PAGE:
Resources / Agriculture BMPs


As farmers, you work more closely to the land than most people. This guide has been created with you in mind to share information about agricultural practices that help protect your soil and water while saving you money and preventing future problems from occurring. Below are examples of practices that are beneficial to your business as well as the land and wildlife.  


Practical Conservation Practices and the Benefits

Exclusion Fencing: Permanent fencing (board, barbed, high tensile or electric wire) installed to exclude livestock from streams and critical areas not intended for grazing to improve water quality. This will keep livestock out of the stream where they could get injured or even drown in high stream flows; prevents cattle from eroding the side banks and helps improve the health and retention of the pasture.


Cover Crops: Crops, such as winter rye or clover, planted between periods of regular crop production to prevent soil erosion and provide humus or nitrogen. Benefit: Reduction of water runoff and soil erosion into streams, enhance soil structure stability, preserve soil nutrients, and suppress weeds, pests and diseases.

       Learn More:

       Cover Crops and Green Manures by UT Extension

               Row Crop Sustainability by UT Extension

               Cover Crop (340) Tennessee Fact Sheet

              NRCS Conservation Practice Standard for Cover Crop Code 340


Proper Stocking Rates: The right number of animals on a given amount of land over a certain period of time that the land can support and is sustainable over time per unit of land area. Benefit: This will allow the farmer to gain as much from his land as possible without exhausting its resources and causing soil to erode away or lose its nutrients.


Rotational Grazing: A process whereby livestock are strategically moved to fresh paddocks, or partitioned pasture areas, to allow vegetation in previously grazed pastures to regenerate. Rotational grazing allows vegetation to grow back and stabilize the soil before it erodes away into the local streams, and has shown to increase livestock health.  

                     Learn More:

                     Temporary Fencing for Rotational Grazing

     Pastures for Profit: A Guide to Rotational Grazing


Stream Bank Restoration and Protection: Stabilizing the stream bank to prevent soil erosion and protecting water quality. This helps to reduce property loss due to erosion, protect livestock from injury on unstable stream banks, reduce sediment loads in stream, and improve overall aquatic life.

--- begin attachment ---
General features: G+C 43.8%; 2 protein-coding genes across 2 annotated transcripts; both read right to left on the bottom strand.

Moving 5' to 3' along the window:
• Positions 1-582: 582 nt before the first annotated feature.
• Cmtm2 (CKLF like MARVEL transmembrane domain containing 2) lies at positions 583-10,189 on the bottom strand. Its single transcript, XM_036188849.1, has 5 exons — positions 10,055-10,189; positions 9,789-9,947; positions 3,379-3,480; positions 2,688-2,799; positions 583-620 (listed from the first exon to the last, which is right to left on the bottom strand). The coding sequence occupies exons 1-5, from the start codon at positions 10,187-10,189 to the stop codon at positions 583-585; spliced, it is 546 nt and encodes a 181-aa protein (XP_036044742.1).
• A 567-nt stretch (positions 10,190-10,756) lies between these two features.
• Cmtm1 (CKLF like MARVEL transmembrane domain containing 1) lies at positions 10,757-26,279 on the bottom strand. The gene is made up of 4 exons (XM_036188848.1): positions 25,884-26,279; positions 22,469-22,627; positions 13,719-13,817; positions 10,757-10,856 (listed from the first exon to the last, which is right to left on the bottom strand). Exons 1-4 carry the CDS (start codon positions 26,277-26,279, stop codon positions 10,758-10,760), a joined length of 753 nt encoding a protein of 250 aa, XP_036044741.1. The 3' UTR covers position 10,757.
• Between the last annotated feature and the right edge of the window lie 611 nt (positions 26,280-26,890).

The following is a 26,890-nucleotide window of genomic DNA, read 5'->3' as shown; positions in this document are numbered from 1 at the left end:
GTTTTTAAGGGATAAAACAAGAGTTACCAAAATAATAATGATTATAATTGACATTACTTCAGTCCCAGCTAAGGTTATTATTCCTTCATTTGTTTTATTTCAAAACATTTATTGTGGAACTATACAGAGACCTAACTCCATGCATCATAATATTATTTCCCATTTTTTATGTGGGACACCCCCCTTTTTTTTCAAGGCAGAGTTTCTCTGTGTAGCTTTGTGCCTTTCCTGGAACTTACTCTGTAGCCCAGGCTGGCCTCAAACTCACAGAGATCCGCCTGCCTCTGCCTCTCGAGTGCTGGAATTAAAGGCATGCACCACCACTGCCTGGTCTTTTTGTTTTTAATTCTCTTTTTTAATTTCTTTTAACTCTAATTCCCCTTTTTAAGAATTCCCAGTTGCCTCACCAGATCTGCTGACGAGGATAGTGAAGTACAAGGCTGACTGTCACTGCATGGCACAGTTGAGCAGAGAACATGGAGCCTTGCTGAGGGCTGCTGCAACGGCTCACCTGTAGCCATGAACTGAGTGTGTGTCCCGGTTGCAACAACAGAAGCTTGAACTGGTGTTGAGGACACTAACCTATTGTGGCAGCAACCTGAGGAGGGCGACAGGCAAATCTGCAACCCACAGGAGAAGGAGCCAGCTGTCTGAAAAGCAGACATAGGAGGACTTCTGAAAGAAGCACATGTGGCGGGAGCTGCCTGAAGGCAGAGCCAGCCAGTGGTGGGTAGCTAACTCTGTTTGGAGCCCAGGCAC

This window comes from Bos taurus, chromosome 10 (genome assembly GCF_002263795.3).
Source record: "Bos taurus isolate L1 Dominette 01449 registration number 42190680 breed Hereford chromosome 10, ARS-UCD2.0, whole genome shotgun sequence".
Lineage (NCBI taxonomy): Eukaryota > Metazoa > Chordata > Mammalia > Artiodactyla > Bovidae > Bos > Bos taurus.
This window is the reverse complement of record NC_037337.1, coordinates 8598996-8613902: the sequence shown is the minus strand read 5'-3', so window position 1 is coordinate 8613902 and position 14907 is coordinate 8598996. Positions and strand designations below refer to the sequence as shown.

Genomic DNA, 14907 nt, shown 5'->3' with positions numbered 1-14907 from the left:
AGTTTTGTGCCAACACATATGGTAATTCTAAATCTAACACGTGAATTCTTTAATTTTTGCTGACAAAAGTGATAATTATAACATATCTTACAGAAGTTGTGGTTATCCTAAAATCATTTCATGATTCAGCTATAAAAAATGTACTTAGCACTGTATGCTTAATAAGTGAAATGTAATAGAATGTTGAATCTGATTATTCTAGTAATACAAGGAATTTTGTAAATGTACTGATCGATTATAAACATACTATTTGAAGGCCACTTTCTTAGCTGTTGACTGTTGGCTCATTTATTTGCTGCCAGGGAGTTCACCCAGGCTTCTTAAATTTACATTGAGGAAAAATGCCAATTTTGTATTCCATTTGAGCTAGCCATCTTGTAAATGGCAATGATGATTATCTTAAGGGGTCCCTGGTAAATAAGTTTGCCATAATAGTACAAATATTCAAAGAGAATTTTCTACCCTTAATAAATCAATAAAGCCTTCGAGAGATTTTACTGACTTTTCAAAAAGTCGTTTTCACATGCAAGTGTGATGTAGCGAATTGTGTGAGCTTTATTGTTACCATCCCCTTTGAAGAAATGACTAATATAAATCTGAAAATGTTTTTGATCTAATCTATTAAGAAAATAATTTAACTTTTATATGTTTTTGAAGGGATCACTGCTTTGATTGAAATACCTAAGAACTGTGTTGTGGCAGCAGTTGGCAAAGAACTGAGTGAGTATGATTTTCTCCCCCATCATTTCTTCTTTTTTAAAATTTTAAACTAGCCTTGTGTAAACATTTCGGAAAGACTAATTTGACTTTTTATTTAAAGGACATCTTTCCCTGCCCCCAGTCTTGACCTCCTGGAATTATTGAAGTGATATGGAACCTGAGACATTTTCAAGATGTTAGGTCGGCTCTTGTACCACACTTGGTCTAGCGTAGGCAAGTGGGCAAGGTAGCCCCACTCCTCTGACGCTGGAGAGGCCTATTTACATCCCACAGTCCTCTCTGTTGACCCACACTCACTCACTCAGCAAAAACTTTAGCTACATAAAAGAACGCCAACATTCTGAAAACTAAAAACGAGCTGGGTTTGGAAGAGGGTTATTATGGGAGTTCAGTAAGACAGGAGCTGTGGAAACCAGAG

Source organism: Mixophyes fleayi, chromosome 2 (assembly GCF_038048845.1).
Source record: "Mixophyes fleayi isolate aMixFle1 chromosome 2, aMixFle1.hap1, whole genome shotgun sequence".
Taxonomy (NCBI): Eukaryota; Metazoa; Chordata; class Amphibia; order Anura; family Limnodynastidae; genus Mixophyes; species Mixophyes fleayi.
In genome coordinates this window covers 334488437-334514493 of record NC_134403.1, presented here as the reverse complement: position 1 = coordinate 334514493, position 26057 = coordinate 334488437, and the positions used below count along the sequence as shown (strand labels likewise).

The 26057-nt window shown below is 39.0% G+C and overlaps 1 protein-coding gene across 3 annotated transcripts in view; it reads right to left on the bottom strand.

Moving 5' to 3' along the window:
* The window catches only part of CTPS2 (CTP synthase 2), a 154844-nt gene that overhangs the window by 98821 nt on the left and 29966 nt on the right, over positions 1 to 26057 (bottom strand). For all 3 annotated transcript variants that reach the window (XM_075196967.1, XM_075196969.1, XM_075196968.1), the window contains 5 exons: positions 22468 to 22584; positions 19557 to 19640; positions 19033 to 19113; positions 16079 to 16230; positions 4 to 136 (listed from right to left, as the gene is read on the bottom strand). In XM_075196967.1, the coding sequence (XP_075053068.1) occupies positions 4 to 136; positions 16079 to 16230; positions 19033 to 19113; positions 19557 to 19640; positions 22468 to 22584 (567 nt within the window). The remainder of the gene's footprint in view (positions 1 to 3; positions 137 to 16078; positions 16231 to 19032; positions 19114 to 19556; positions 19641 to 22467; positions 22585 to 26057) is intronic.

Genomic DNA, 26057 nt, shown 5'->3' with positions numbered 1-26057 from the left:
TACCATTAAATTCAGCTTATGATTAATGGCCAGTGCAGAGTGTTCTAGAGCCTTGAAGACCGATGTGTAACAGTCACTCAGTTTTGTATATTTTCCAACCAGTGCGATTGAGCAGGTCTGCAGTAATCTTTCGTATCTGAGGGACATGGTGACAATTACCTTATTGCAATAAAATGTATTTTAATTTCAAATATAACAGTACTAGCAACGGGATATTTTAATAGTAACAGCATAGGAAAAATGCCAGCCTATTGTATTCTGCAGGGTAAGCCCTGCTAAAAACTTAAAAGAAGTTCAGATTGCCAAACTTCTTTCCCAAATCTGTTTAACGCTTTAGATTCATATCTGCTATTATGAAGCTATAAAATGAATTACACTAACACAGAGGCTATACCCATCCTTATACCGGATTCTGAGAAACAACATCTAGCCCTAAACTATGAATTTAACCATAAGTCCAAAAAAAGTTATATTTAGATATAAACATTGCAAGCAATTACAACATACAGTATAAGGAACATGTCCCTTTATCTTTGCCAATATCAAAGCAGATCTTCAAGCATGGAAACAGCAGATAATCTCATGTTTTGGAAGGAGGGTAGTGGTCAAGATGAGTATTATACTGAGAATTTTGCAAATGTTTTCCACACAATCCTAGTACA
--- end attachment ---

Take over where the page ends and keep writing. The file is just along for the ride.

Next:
Crop Rotations: The practice of growing different crops in succession on the same land chiefly to preserve the productive capacity of the soil. The benefits include soil fertility improvement, pest management support, and soil erosion and pollution reduction in nearby waterways.

         Learn More: Crop Rotations by UT Extension


Manure Composting: Controlled aerobic decomposition of animal manures and poultry litter to produce a stable, homogenous, soil-like amendment. This controlled decomposition potentially reduces parasite transmission in pastures, movement of manure solids and pathogens into nearby streams, and growth of weed seeds.


Alternative Livestock Watering Systems: Different means of supplying clean water to livestock. Benefits include: Year-round access to clean water for livestock, reduction of cattle injuries from drinking water, increase in water consumption, reduction of waterborne diseases in cattle, and reduction of stream bank erosion.

                     Learn More:

                     Selection of Alternative Livestock Watering System by the University of TN

                     Solar Powered Livestock Watering Systems


Tree Plantings in Riparian Zones: Planting different riparian zone trees along streams to help stabilize the soil where stream bank erosion has occurred. The benefits include: reduction of streambank erosion and more shade for the cattle.

                     Learn More:

                     Tree Planting Procedure for Small, Bare-Root Seedlings

                     Conservation Practice Standard Overview - Riparian Forest Buffer

                     NRCS Conservation Practice Effects - Network Diagram Riparian Forest Buffer


Vegetating Bare Soil: Improving plant growth on exposed soils with vegetation by adding the recommended rates of lime and fertilizer to fields, seeding with the appropriate grasses, and live staking stream banks with appropriate plant species. This practice reduces soil erosion and gully formation, increases agricultural production from unproductive areas, and reduces agricultural runoff into streams.


Creation of Safe Stream Crossing Areas: A safe area to cross a stream constructed of geotextile and gravel, and built to withstand water force and flooding, that improve access for livestock and allow vehicles to cross. This reduces cattle injury by giving them a safe place to cross and drink water and allows farm equipment to be able to easily travel from one side of the stream to the other.​​

                    Learn More:   USDA-NRCS Conservation Practice Standard Overview - Stream Crossing (578)

Funding and Support Programs:

USDA/NRCS Conservation Programs:

Financial Assistance programs:

Easement Programs:

Landscape Planning:


Resources and Support:

For more information on these practical conservation practices click the links below to find articles, reports, brochures, guides, and more!




Phosphorus in the Environment:

Best Management Practices for Phosphorous in the Environment

Water Quality and its Affects:

Coliform Bacteria - An Indicator of Water Quality

Improving Stream Water Quality on Beef Cattle Farms

 Best Management Practices on Farms for Water Quality:

Agricultural and Urban Best Management Practices for Water Quality

Agricultural BMPs